When starting up, the system first asks you to select a display type and
then fill out the model and initial display settings. This includes the
current values for brightness, contrast, color, tint and the value for color
In situations where actual values are inaccessible, the system requires you
to count remote control button clicks, which can be quite exhausting. Once
you enter the current values, you need to also enter the minimum and maximum
settings that your display allows. For color temperature, you need to edit
the list of possible values.
The system starts with a few simple black (0 IRE) and white (100 IRE) window patterns. This
allows the system to determine the optimal point for brightness. In this
respect, the system reached a very similar result as DVE/AVIA settings.
Contrast is a bit more problematic. The system’s approach is quite
different from DVE/AVIA, as it retains a 100 IRE window and asks you to
change contrast levels accordingly. The same logic that works well for
brightness doesn’t quite work here.
The system determines the maximum value that the display produces and then
attempts to seek out the minimal point that comes close to that peak.
However, the system does not take into account blooming, brightness detail,
or the danger of burn-in for plasma displays. I would therefore strongly
advise people to use common sense in conjunction with the system. That
usually means a lower contrast value (longer lifespan for plasmas and direct view CRTs) and to double-check the results with a brightness test
The system keeps updating the results by slowly homing in on the ideal
point. Color calibration alternates between blue and white, while tint uses
secondary colors to perform the calibration. Once color and tint are set,
the system moves on to the most interesting value – color temperature.
In this case, the system provides us with a list of possible values –
essentially the list of color temperature settings of your display device.
The system then attempts to lock down on the closest one to 6500K. In my
case, the objective was to find out if Cool, Hot, or Normal was the
closest to the 6500K (what SpyderTV calls "the target").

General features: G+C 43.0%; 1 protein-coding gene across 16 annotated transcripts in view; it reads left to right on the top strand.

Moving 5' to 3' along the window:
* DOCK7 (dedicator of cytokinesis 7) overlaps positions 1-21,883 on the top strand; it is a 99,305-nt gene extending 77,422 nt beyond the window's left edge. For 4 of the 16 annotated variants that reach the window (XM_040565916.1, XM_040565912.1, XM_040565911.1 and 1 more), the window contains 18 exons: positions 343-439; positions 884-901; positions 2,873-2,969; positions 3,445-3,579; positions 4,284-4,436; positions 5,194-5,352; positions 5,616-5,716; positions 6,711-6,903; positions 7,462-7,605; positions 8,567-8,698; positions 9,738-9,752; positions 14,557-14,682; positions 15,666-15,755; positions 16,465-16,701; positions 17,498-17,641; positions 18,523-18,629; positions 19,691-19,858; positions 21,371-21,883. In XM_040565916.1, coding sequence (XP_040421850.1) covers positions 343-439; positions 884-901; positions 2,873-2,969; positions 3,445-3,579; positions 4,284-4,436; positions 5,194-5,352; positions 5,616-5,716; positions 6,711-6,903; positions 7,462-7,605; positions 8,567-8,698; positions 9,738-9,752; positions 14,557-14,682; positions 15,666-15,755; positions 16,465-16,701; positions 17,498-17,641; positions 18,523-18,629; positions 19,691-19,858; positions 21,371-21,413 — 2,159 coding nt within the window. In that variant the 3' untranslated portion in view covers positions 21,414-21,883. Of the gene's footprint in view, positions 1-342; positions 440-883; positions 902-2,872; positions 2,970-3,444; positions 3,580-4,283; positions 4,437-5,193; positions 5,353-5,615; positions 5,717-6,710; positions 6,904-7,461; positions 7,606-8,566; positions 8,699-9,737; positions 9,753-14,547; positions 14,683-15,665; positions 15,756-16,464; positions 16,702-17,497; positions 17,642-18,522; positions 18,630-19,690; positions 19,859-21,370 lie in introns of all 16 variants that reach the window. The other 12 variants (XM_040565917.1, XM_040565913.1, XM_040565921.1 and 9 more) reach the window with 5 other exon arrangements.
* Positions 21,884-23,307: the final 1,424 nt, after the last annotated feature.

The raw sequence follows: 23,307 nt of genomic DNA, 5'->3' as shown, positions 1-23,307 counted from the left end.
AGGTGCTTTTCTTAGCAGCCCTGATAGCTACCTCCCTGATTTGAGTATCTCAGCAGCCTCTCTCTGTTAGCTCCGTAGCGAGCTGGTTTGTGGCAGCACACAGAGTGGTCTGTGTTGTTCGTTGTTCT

I strongly missed the R/G/B comparison graph from ColorFacts Pro and a gamma
calibration wizard, which would make the system much more powerful. Of
course, more power is available in ColorFacts Pro.
I found no significant problems with the sensor
itself – it seems to be quite repeatable and stable. The results of my tests
(performed on the 37PF9830 Philips 1080P LCD panel) produced significantly
better results than results I obtained with DVE and AVIA.
I found the feature set a bit short, and was hoping for more numbers.
Obviously, the system was designed with
novices in mind and does its best to hide inconsequential values from the
I liked the high and low cd/m2 values (allowing one to calculate contrast
ratio) and thought it was a cool addition. The systems reports are very nice
and add more class to the data.
A full-blown gamma aware D65 calibration would have come much closer to the
perfect calibration, of course, but costs for such a system start at around
4 times the cost of SpyderTV.
This is where the 10/90 law comes in. With a system costing approximately
10% of a full calibration, you get roughly 90% of the calibration
SpyderTV is a huge step in the right direction from a basic disc-based
calibration system and will serve consumers with little or no experience at
calibration. It does the job and is inexpensive.
- Ofer LaOr -
Mr. LaOr is Editor of Hometheater.Co.Il, a Hi-Fi magazine
published in Israel. He is also the moderator for the AVS Forum Video